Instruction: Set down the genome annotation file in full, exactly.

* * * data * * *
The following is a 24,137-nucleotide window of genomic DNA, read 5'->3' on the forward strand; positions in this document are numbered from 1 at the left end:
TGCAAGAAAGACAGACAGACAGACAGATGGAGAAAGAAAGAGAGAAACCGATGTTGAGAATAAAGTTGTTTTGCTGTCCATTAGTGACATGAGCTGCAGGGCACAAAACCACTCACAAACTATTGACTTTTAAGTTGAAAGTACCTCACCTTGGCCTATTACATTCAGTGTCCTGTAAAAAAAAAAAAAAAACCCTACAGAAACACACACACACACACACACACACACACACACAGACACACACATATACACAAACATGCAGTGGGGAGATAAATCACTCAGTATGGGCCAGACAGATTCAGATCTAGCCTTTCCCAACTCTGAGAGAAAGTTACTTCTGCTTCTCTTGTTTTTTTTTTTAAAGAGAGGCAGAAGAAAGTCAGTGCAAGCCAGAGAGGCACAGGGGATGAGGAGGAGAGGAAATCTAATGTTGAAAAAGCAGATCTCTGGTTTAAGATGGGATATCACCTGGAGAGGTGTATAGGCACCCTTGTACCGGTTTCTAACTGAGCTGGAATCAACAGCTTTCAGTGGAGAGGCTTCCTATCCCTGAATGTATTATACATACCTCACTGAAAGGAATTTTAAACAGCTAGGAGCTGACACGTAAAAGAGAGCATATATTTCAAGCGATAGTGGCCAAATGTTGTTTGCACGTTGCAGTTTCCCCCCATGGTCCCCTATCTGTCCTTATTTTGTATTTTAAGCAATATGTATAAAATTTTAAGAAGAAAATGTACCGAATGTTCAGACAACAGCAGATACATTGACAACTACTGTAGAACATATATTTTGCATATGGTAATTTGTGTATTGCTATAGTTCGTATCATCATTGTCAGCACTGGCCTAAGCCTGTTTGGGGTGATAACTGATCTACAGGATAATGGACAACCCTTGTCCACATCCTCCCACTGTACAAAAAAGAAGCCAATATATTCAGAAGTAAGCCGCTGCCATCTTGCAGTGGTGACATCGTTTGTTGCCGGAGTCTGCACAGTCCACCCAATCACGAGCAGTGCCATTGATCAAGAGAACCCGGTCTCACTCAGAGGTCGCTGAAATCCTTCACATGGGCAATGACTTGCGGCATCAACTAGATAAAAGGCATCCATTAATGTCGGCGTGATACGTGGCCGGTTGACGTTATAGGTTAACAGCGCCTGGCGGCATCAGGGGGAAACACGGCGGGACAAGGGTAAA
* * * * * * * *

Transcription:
The following is a 24,137-nucleotide window of genomic DNA, read 5'->3' on the forward strand; positions in this document are numbered from 1 at the left end:
TGCAAGAAAGACAGACAGACAGACAGATGGAGAAAGAAAGAGAGAAACCGATGTTGAGAATAAAGTTGTTTTGCTGTCCATTAGTGACATGAGCTGCAGGGCACAAAACCACTCACAAACTATTGACTTTTAAGTTGAAAGTACCTCACCTTGGCCTATTACATTCAGTGTCCTGTAAAAAAAAAAAAAAAACCCTACAGAAACACACACACACACACACACACACACACACACAGACACACACATATACACAAACATGCAGTGGGGAGATAAATCACTCAGTATGGGCCAGACAGATTCAGATCTAGCCTTTCCCAACTCTGAGAGAAAGTTACTTCTGCTTCTCTTGTTTTTTTTTTTAAAGAGAGGCAGAAGAAAGTCAGTGCAAGCCAGAGAGGCACAGGGGATGAGGAGGAGAGGAAATCTAATGTTGAAAAAGCAGATCTCTGGTTTAAGATGGGATATCACCTGGAGAGGTGTATAGGCACCCTTGTACCGGTTTCTAACTGAGCTGGAATCAACAGCTTTCAGTGGAGAGGCTTCCTATCCCTGAATGTATTATACATACCTCACTGAAAGGAATTTTAAACAGCTAGGAGCTGACACGTAAAAGAGAGCATATATTTCAAGCGATAGTGGCCAAATGTTGTTTGCACGTTGCAGTTTCCCCCCATGGTCCCCTATCTGTCCTTATTTTGTATTTTAAGCAATATGTATAAAATTTTAAGAAGAAAATGTACCGAATGTTCAGACAACAGCAGATACATTGACAACTACTGTAGAACATATATTTTGCATATGGTAATTTGTGTATTGCTATAGTTCGTATCATCATTGTCAGCACTGGCCTAAGCCTGTTTGGGGTGATAACTGATCTACAGGATAATGGACAACCCTTGTCCACATCCTCCCACTGTACAAAAAAGAAGCCAATATATTCAGAAGTAAGCCGCTGCCATCTTGCAGTGGTGACATCGTTTGTTGCCGGAGTCTGCACAGTCCACCCAATCACGAGCAGTGCCATTGATCAAGAGAACCCGGTCTCACTCAGAGGTCGCTGAAATCCTTCACATGGGCAATGACTTGCGGCATCAACTAGATAAAAGGCATCCATTAATGTCGGCGTGATACGTGGCCGGTTGACGTTATAGGTTAACAGCGCCTGGCGGCATCAGGGGGAAACACGGCGGGACAAGGGTAAA